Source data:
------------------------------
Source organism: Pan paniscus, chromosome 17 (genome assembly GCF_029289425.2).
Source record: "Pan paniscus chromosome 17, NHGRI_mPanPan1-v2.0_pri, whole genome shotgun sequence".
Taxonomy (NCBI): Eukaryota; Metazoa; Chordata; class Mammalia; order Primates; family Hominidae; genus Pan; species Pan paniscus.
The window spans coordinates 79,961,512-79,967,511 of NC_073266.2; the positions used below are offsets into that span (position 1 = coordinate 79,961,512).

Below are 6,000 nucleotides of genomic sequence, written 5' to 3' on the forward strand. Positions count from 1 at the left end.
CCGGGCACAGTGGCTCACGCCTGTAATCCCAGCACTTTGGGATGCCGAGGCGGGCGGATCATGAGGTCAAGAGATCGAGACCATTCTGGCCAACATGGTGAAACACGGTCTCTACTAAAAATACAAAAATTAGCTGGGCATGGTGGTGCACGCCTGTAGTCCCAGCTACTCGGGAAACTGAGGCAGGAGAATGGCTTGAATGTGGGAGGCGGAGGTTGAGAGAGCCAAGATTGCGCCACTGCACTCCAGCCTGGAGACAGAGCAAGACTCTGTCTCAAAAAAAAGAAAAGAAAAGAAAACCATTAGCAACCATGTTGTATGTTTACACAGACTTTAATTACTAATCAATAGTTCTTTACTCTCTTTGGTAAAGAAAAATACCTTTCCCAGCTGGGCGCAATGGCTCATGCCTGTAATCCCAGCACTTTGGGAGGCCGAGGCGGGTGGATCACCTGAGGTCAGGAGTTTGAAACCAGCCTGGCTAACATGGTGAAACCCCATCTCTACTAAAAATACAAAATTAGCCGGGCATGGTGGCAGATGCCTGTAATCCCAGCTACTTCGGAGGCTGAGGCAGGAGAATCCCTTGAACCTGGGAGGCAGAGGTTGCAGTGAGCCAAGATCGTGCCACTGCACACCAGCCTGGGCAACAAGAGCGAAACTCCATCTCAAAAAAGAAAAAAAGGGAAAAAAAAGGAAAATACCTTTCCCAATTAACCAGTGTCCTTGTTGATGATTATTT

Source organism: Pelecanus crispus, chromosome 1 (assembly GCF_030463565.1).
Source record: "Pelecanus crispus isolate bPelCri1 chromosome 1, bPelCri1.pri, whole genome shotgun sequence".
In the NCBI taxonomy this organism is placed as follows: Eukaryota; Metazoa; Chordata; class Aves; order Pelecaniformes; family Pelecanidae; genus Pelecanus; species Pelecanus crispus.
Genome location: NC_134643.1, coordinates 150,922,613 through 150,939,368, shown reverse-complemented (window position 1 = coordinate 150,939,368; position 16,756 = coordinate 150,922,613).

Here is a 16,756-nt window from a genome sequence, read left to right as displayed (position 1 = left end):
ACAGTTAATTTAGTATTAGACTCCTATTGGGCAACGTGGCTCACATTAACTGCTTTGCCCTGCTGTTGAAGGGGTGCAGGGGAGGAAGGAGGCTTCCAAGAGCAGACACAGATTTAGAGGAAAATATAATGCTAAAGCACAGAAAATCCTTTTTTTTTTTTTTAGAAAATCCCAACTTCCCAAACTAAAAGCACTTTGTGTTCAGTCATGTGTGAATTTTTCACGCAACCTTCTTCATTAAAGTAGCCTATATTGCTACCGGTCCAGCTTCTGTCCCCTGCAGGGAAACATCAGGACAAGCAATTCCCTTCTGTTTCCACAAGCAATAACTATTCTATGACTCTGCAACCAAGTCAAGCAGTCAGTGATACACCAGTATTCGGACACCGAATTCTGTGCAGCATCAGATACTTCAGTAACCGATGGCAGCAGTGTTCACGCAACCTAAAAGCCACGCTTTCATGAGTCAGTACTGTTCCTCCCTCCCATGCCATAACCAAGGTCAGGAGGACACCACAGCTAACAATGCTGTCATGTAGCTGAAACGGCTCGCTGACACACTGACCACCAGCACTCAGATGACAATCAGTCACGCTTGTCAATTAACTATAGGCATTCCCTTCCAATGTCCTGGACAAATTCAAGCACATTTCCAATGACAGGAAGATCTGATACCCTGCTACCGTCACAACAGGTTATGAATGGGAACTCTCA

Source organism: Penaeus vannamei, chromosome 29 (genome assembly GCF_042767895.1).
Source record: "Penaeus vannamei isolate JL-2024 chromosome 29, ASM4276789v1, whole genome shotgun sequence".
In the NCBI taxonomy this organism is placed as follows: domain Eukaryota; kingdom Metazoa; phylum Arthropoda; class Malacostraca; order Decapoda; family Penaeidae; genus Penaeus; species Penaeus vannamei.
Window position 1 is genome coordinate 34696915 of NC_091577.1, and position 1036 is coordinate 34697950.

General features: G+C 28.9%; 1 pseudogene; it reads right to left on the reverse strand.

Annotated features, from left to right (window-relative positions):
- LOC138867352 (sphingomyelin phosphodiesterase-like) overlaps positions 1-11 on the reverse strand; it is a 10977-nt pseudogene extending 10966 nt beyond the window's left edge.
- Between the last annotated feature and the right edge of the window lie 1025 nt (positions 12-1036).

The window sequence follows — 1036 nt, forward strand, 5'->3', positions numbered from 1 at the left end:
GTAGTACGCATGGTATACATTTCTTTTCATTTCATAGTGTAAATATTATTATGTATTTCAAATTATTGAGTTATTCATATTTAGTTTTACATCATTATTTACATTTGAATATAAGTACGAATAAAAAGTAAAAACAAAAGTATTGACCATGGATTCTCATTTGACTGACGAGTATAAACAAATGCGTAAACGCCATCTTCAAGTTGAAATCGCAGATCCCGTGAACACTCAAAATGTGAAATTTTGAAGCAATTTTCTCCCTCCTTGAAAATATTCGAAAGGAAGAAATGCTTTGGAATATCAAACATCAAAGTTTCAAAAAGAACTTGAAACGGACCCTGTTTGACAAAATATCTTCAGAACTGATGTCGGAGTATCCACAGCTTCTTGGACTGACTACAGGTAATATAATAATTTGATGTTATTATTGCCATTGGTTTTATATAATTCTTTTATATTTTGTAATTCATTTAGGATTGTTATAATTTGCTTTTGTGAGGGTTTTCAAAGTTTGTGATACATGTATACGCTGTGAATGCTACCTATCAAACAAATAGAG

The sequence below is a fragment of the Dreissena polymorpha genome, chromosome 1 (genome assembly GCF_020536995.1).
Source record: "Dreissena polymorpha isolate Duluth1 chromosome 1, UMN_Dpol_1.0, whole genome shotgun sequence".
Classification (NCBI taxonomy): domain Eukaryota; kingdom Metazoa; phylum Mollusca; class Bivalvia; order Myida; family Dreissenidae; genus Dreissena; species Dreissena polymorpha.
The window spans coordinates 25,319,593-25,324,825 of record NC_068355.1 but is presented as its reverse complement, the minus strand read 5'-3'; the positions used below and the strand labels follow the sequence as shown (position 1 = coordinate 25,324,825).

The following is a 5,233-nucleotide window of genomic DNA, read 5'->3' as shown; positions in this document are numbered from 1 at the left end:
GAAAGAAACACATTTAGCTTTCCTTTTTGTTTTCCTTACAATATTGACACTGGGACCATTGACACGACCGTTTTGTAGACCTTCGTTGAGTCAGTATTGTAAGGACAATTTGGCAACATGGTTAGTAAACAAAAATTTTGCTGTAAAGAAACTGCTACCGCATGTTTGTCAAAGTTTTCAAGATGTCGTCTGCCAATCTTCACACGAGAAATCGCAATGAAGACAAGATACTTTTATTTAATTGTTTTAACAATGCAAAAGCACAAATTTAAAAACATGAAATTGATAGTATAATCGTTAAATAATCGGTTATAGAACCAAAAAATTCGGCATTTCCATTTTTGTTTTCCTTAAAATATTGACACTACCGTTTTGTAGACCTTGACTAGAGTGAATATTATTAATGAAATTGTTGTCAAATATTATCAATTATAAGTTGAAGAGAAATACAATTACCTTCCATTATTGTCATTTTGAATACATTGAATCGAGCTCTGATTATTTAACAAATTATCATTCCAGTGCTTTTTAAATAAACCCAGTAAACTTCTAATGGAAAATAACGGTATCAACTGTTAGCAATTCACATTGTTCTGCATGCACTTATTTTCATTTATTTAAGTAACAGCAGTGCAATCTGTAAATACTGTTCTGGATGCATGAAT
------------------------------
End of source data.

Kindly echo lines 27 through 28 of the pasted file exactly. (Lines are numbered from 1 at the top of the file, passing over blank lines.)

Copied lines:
The following is a 5,233-nucleotide window of genomic DNA, read 5'->3' as shown; positions in this document are numbered from 1 at the left end:
GAAAGAAACACATTTAGCTTTCCTTTTTGTTTTCCTTACAATATTGACACTGGGACCATTGACACGACCGTTTTGTAGACCTTCGTTGAGTCAGTATTGTAAGGACAATTTGGCAACATGGTTAGTAAACAAAAATTTTGCTGTAAAGAAACTGCTACCGCATGTTTGTCAAAGTTTTCAAGATGTCGTCTGCCAATCTTCACACGAGAAATCGCAATGAAGACAAGATACTTTTATTTAATTGTTTTAACAATGCAAAAGCACAAATTTAAAAACATGAAATTGATAGTATAATCGTTAAATAATCGGTTATAGAACCAAAAAATTCGGCATTTCCATTTTTGTTTTCCTTAAAATATTGACACTACCGTTTTGTAGACCTTGACTAGAGTGAATATTATTAATGAAATTGTTGTCAAATATTATCAATTATAAGTTGAAGAGAAATACAATTACCTTCCATTATTGTCATTTTGAATACATTGAATCGAGCTCTGATTATTTAACAAATTATCATTCCAGTGCTTTTTAAATAAACCCAGTAAACTTCTAATGGAAAATAACGGTATCAACTGTTAGCAATTCACATTGTTCTGCATGCACTTATTTTCATTTATTTAAGTAACAGCAGTGCAATCTGTAAATACTGTTCTGGATGCATGAAT